Students who are aware of academic dishonesty in a CYAF course must report all relevant information to the course instructor or, if the course instructor is not available, to the CYAF Department Chairperson. Either the instructor, the CYAF Department Chairperson, or an assigned committee will investigate and consider all related matters to determine whether or not academic dishonesty has been committed and determine appropriate sanctions.
Academic Dishonesty Sanctions: What sanctions are applied if you are believed to have been engaged in academic dishonesty?
In accordance with Section 4.2 of the Student Code of Conduct, in cases where an instructor finds that a student has committed any act of academic dishonesty, the instructor may, in the exercise of his or her professional judgment, impose an academic sanction as severe as giving the student a failing grade in the course. Before imposing an academic sanction, the instructor will first attempt to discuss the matter with the student. If deemed necessary by either the instructor or the student, the matter may be brought to the attention of the student’s major adviser, the CYAF Department Chairperson, or the Dean of the college in which the student is enrolled. When an academic sanction is imposed which causes a student to receive a lowered course grade, the instructor is required to submit a written report of the facts of the case and the academic sanction imposed against the student to the CYAF Department Chairperson and to the Judicial Officer. The student will be provided with a copy of this report. If the instructor, in the exercise of his or her professional judgment, believes such action is warranted, he or she may recommend disciplinary proceedings against the student being instituded for violation of the Student Code of Conduct. In addition to academic sanctions, one or more of the following disciplinary sanctions may be imposed: warning, restitutions, probation, behavioral requirement, suspension, or explulsion, as outlined in Section 5 of the Student Code of Conduct.
Academic Dishonesty Appeals: What do you do if you believe you have been wrongfully accused of academic dishonesty or you believe you have been too harshly punished for academic dishonesty?
Students who believe they are not guilty of academic dishonesty or believe that the academic sanction imposed by the course instructor is too severe, may appeal to the Chairperson of the Department of Child, Youth & Family Studies. The Chairperson may turn the matter over to an appropriate committee (e.g., the Undergraduate Advising Committee, the Graduate Committee, or an ad hoc Committee). The committee will meet with the student and the instructor, review the evidence, and make a recommendation to the instructor regarding the incident. The instructor will review the recommendation and may or may not amend the original decision. If the student is not satisfied with the outcome of the appeal within the department, she or he is free to appeal at the university level as permitted in section 4.2.c and d of the Student Code of Conduct.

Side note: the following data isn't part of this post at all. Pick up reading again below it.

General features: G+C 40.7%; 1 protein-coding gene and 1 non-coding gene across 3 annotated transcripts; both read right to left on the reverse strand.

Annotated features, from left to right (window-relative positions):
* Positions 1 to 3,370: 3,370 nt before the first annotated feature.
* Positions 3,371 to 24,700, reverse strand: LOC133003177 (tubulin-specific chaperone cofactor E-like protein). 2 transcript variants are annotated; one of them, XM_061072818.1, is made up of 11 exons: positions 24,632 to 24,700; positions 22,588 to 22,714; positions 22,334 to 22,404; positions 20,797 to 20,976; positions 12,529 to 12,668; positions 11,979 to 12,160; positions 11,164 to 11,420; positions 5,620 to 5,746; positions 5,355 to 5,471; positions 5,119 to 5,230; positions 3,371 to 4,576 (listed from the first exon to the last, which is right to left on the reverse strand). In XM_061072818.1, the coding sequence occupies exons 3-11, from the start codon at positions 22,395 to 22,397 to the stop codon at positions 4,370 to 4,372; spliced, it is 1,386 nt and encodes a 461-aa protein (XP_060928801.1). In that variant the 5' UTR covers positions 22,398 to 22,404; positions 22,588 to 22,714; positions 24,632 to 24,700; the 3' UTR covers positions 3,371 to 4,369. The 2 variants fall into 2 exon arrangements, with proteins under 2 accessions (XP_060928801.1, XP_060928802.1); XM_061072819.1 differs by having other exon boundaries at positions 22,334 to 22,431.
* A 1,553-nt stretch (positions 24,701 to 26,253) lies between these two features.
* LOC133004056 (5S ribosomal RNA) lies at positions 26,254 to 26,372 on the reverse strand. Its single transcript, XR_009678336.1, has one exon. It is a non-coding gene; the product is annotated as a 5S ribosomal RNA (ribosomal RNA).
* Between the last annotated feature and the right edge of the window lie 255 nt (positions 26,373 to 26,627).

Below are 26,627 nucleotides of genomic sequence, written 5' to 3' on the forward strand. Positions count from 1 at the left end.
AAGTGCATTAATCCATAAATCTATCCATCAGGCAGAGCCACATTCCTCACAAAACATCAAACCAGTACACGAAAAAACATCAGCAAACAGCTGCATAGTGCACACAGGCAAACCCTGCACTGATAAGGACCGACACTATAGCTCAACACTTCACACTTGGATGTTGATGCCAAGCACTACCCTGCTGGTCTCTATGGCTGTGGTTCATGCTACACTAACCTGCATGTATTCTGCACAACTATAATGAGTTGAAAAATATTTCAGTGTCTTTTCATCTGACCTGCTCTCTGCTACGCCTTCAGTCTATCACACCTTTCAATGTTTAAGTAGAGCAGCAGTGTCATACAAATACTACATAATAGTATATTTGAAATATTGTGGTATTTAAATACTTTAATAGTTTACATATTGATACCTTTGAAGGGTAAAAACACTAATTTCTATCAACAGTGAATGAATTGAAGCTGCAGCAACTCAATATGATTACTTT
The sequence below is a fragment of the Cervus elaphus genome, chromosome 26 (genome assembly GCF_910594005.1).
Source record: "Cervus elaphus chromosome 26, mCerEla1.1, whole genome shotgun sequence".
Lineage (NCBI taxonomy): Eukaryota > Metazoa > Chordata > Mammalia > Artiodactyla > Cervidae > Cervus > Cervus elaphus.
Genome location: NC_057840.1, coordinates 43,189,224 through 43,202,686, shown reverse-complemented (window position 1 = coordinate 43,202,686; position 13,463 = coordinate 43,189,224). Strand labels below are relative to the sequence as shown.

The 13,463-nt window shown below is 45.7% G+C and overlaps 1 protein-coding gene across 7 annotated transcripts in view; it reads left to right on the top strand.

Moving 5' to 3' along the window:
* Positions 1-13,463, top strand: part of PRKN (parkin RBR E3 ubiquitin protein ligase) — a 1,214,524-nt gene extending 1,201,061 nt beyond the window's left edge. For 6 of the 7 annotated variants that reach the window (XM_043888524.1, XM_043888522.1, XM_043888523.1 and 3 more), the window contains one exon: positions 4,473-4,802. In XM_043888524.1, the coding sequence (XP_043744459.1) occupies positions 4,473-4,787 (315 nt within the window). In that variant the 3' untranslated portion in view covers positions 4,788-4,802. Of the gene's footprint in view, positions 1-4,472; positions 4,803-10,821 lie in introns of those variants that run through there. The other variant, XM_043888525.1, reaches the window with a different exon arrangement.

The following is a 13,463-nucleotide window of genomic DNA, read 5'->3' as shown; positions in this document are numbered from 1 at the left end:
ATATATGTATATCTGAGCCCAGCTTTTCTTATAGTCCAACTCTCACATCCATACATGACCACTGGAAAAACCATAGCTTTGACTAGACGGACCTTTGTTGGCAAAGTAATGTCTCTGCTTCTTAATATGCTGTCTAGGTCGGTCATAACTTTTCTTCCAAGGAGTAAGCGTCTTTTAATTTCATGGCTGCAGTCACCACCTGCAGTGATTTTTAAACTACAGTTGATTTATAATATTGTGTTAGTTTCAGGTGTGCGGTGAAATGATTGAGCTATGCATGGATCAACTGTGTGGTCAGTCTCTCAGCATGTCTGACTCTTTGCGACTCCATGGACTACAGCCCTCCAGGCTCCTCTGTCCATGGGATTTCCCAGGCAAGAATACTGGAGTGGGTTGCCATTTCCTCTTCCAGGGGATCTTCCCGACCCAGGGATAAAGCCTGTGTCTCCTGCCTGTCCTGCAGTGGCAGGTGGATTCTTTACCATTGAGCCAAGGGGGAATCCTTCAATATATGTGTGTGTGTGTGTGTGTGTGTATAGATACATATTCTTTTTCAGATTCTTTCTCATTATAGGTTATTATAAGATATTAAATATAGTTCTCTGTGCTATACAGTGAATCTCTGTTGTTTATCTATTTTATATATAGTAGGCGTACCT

Academic Integrity: Why should you act with academic integrity?
- Pride in yourself: You should be able to look at yourself in the mirror and see an honest, ethical person looking back.
- Pride in your work: You should be able to tell yourself that you completed your work using the your own knowledge and skills, without deceiving your colleagues, your instructors, or yourself.
- Pride in your profession: You should make yourself ready to move on to subsequent courses, graduation, or employment fully prepared. If you have “cheated” in your work, taking credit for others’ efforts, you have cheated yourself. The main reason you are in a university Child, Youth & Family Studies program is to learn to be a professional in this field, and if you cheat, you have not demonstrated that you have learned what you were supposed to learn.
Academic Integrity: Why should you care if others act with academic integrity?
- The value of your degree is reduced: If you graduate from a program with a reputation for tolerating unethical or dishonest behavior, what will employers or graduate schools think of you? They will have no way to know that you were one of the honest ones.
- The integrity of the profession is questioned: Nearly all Child, Youth & Family Studies graduates will influence the well-being of the families and children they encounter professionally. Graduates who received their degree on the strength of others’ work, not their own, may well be incompetent and dangerous in the workplace. For example:
- Would you leave your young child in the care of an Early Childhood Educator that you knew had engaged in dishonest academic practices?
- Would you trust the ethics of a Marriage and Family Therapist who had engaged in dishonest academic practices to confidentially handle your family’s challenges?
How do you find the Student Code of Conduct online?
This document includes the web address for the University of Nebraska-Lincoln Student Code of Conduct (http://stuafs.unl.edu/ja/code/). Should this address fail to link to the site, you should be able to find the Student Code of Conduct on the Student Judical Affairs website. From the University of Nebraska homepage, select the Administrative Units drop down menu, select Student Affairs, then select Student Judicial Affairs.